The roots of modern literature are in the late nineteenth century. Rejecting Victorian notions of the artist’s moral duty, the aesthetic movement widened the bread between writers and the general public. The “alienation” of the artist underlies key works of modernism. The last decades of Victoria’s reign also saw the emergence of a mass literate population. Modernity disrupted the old order, casting into doubt previously stable assumptions about the self, community, and the divine. Freud’s psychoanalysis changed understandings of rationality and personal development. As the influence of organized religion weakened, many writers looked to literature as an alternative.
As terms applied to cultural history, Edwardian (1901-1910) suggestsa period marked by intellectual change but social continuity with Victorian times, while Georgian refers to the lull before the storm of World War I. The war produced major shifts in attitudes towards Western myths of progress and civilization. The 1930s in Britain were called the red decade, for the only solution to economic dislocation seemed to lie in socialism or communism. Victory in World War II was accompanied by diminution in British political power. In the 1980s, Margaret Thatcher’s conservative policies widened the gap between rich and poor and between the constituent parts of the United Kingdom. Under Tony Blair, elected in 1997, Scotland and Wales were empowered to elect their own legislative bodies.
In 1914, nearly a quarter of the earth’s surface and more than a quarter of its population were under British dominion. Following victory in the Second World War, Britain lost its empire. The twentieth century witnessed the emergence of internationally acclaimed voices from the former imperial dominions. Migrants to Britain from the Commonwealth brought distinctive vernaculars and cultural identities with them, prompting a large-scale and ongoing rethinking of national identity. In the 1970s and 1980s a younger generation of black and Asian British writers emerged, including Salman Rushdie, Hanif Kureishi and John Agard.
The years leading up to World War I saw the start of a poetic revolution. The imagist movement arose in reaction against Romantic fuzziness and emotionalism in poetry. A new critical movement went hand in hand with the new poetry, and T. S. Eliot was high priest of both. Poets looked back to the Metaphysical poets of the seventeenth century and produced work of much greater intellectual complexity than the Victorians. In the 1950s, poets such as Philip Larkin and Thom Gunn were members of “the Movement,” which emphasized purity of diction and a neutral tone. Leading poets at the close of the century were the Irishman Seamus Heaney and the West Indian Derek Walcott, both of whom combine elements of the English literary tradition with the rhythms of their native lands.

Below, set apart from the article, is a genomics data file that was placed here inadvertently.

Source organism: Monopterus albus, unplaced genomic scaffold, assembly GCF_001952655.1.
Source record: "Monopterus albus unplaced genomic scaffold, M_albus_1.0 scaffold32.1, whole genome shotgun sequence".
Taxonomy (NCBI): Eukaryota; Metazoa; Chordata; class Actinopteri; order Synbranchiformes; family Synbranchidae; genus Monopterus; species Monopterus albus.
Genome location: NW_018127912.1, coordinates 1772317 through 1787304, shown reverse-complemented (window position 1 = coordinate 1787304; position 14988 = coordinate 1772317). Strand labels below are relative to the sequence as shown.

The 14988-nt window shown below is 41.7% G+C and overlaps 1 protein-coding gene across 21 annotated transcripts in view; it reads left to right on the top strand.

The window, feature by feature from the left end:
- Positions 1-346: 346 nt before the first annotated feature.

The twentieth-century novel experienced three major movements. High modernism, lasting through the 1920s, celebrated personal and textual inwardness, complexity, and difficulties. High modernists like Woolf and Joyce wrote in the wake of the shattering of confidence in old certainties. The 1930s through the 1950s saw a return to social realism and moralism as a reaction against modernism. Writers like Murdoch and Golding were consciously retrospective in their investment in moral form. By the end of the century modernism had given way to the striking pluralism of postmodernism and postcolonialism.
Although there were major innovations in Continental drama in the first half of the twentieth century, in Britain the impact of these innovations was delayed by a conservative theater establishment until the late 1950s and 1960s. Samuel Beckett played a leading role in the anglophone absorption of modernist experiment in drama. In the shadow of the mass death of World War II, Beckett’s absurdist intimation of an existential darkness without redemption gave impetus to a seismic shift in British drama. The Theatres Act of 1968 abolished the power of censorship that had rested in the Lord Chamberlain’s Office. Wole Soyinka and Derek Walcott, two eminent poets from Britain’s former dominions, helped breathe new life and diversity into English drama.